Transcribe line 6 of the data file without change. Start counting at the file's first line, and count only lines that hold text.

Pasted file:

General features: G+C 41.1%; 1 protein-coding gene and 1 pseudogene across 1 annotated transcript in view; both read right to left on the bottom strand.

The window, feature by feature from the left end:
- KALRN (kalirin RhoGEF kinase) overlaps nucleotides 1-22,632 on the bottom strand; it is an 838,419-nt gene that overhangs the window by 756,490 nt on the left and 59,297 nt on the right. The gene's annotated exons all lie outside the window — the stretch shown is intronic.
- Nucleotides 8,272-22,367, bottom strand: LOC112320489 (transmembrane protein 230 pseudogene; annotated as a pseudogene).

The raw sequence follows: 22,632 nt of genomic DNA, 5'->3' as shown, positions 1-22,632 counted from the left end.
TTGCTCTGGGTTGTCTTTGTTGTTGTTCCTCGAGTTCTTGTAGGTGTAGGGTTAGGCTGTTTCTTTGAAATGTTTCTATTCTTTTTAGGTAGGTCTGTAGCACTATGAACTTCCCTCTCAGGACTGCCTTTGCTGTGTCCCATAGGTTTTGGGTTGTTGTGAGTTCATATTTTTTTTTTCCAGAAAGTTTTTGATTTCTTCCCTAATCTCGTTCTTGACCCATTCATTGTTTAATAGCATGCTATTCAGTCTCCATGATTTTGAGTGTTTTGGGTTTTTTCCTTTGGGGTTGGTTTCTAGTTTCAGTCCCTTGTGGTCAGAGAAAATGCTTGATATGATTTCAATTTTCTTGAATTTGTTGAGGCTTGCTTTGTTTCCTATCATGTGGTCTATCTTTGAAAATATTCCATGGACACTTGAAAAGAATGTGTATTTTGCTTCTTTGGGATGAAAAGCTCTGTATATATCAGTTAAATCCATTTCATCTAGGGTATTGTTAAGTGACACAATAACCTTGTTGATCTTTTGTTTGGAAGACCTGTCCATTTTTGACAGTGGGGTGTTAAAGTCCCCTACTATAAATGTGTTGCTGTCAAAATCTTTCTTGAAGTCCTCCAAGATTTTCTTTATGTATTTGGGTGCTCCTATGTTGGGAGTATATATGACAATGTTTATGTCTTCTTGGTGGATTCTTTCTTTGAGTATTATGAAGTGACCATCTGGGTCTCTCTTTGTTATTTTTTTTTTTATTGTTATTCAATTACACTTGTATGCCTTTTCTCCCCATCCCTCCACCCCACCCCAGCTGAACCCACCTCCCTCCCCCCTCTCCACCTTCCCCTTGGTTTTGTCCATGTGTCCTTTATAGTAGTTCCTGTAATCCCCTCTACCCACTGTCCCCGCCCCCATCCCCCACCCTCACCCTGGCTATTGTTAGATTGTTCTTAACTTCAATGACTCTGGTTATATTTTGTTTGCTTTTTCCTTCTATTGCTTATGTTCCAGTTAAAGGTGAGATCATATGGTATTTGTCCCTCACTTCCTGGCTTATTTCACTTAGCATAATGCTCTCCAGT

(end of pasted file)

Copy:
TTGCTCTGGGTTGTCTTTGTTGTTGTTCCTCGAGTTCTTGTAGGTGTAGGGTTAGGCTGTTTCTTTGAAATGTTTCTATTCTTTTTAGGTAGGTCTGTAGCACTATGAACTTCCCTCTCAGGACTGCCTTTGCTGTGTCCCATAGGTTTTGGGTTGTTGTGAGTTCATATTTTTTTTTTCCAGAAAGTTTTTGATTTCTTCCCTAATCTCGTTCTTGACCCATTCATTGTTTAATAGCATGCTATTCAGTCTCCATGATTTTGAGTGTTTTGGGTTTTTTCCTTTGGGGTTGGTTTCTAGTTTCAGTCCCTTGTGGTCAGAGAAAATGCTTGATATGATTTCAATTTTCTTGAATTTGTTGAGGCTTGCTTTGTTTCCTATCATGTGGTCTATCTTTGAAAATATTCCATGGACACTTGAAAAGAATGTGTATTTTGCTTCTTTGGGATGAAAAGCTCTGTATATATCAGTTAAATCCATTTCATCTAGGGTATTGTTAAGTGACACAATAACCTTGTTGATCTTTTGTTTGGAAGACCTGTCCATTTTTGACAGTGGGGTGTTAAAGTCCCCTACTATAAATGTGTTGCTGTCAAAATCTTTCTTGAAGTCCTCCAAGATTTTCTTTATGTATTTGGGTGCTCCTATGTTGGGAGTATATATGACAATGTTTATGTCTTCTTGGTGGATTCTTTCTTTGAGTATTATGAAGTGACCATCTGGGTCTCTCTTTGTTATTTTTTTTTTTATTGTTATTCAATTACACTTGTATGCCTTTTCTCCCCATCCCTCCACCCCACCCCAGCTGAACCCACCTCCCTCCCCCCTCTCCACCTTCCCCTTGGTTTTGTCCATGTGTCCTTTATAGTAGTTCCTGTAATCCCCTCTACCCACTGTCCCCGCCCCCATCCCCCACCCTCACCCTGGCTATTGTTAGATTGTTCTTAACTTCAATGACTCTGGTTATATTTTGTTTGCTTTTTCCTTCTATTGCTTATGTTCCAGTTAAAGGTGAGATCATATGGTATTTGTCCCTCACTTCCTGGCTTATTTCACTTAGCATAATGCTCTCCAGT